Finance Minister begins negotiations with fellow cabinet members on 2015 state budget

Finance Minister Andrej Babiš, photo: ČTK

Officially, members of the cabinet began a two week summer vacation but behind the scenes no one is kicking back yet. On Monday, Finance Minister Andrej Babiš launched negotiations with the heads of the individual ministries on next year’s state budget, some of which will not be easy.

Finance Minister Andrej Babiš,  photo: ČTK
In Czech, the phrase often connected with the divvying up of funds from the state budget is ‘porcovat medvěda’ (or, the dividing up the bear) and negotiations for pieces of next year’s ‘bear’ have already begun, although ministers in the Sobotka cabinet are officially off for two weeks. No time is being lost on trying to secure funds for individual ministries next year, and ministers have begun meeting on Monday with the head of the country’s finances, Andrej Babiš, to that end.

Among those who met with the finance minister was the Social Democrat minister for industry and trade, Jan Mládek, looking for a ministry budget in the hundreds of millions to cover not only employee salaries but also investment in scientific research & development. There, negotiations have to, for example, be streamlined with the aims of Deputy Prime Minister Pavel Bělobrádek, who oversees the science sector and who is currently meeting with representatives of the Academy of Sciences, Industry & Trade Minister Jan Mládek made clear:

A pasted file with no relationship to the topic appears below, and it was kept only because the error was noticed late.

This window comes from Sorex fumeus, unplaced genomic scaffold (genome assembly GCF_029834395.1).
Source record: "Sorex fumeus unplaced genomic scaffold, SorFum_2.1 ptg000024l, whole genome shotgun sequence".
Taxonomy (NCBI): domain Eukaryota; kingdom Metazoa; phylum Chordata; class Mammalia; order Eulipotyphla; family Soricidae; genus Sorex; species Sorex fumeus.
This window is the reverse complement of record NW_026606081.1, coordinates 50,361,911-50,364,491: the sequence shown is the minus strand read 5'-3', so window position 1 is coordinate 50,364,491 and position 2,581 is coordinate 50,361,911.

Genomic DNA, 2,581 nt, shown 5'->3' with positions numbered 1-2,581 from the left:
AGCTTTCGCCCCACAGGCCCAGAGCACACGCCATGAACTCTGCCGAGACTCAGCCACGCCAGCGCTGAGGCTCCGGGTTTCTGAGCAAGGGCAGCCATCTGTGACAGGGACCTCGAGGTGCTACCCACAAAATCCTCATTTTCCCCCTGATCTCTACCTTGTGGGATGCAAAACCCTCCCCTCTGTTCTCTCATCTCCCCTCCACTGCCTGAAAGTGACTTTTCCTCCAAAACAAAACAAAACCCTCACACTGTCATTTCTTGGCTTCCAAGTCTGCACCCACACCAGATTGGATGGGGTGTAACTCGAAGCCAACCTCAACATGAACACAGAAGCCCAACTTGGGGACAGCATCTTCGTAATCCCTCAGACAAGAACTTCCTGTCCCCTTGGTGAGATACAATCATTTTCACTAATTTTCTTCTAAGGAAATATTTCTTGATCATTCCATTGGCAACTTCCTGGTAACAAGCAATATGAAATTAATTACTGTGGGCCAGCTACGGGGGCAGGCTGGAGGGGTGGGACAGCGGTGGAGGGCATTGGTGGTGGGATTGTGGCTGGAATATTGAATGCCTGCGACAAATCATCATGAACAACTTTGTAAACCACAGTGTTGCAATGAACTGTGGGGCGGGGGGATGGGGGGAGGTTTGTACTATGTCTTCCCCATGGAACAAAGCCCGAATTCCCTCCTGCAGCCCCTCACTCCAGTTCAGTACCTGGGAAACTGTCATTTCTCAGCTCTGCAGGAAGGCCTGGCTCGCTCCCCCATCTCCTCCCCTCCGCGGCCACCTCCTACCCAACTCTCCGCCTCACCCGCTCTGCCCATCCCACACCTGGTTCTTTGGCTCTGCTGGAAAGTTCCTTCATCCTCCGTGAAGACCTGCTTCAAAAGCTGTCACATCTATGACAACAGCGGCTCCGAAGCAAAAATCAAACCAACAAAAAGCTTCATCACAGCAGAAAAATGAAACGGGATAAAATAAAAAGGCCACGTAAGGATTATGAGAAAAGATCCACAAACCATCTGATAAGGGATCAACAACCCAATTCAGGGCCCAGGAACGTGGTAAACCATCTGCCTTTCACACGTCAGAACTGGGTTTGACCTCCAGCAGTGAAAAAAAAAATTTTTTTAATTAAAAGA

Trade Minister Jan Mládek,  photo: ČTK
“Science and research are a part of industry so there will have to be additional talks to make sure that everything is coordinated properly.”

One who came away pleased already on Monday is the Culture Minister Daniel Herman, who – Czech TV reported – has already been promised a budget increase of two billion crowns, guaranteeing a rise in employee wages of 3.5 percent; according to Czech TV, for employees of some state institutions (the broadcaster cited wages at the National Technical Museum) will see a monthly rise of 500 crowns, not insignificant). Other ministries, such as Labour & Social Affairs, (which covers unemployment insurance and other social payments) has asked and been promised an extra 3.3 billion, with the majority of the funds covering operational costs, 750 million covering wages and the remainder towards child protection services.

Not surprisingly, not all requests or demands by ministers will be approved, and negotiations will only reach their peak in September. Finance Minister Andrej Babiš on Czech TV repeated that negotiations in some areas would be grueling, and he joked that the interior minister, Milan Chovanec, would have large demands. He was also asked where all the funds would come from, if the government wanted to guarantee a deficit next year of no more than 100 billion crowns.

Interior minister,  Milan Chovanec

“The basic strategy was to lower operational costs, to eliminate outsourcing and to free up funds for investment. We have been successful and the main thing is not to increase the deficit.”

As it stands, negotiations in government will continue in the coming days and weeks before the draft budget will be finalised and then will be set to be debated in the Chamber of Deputies.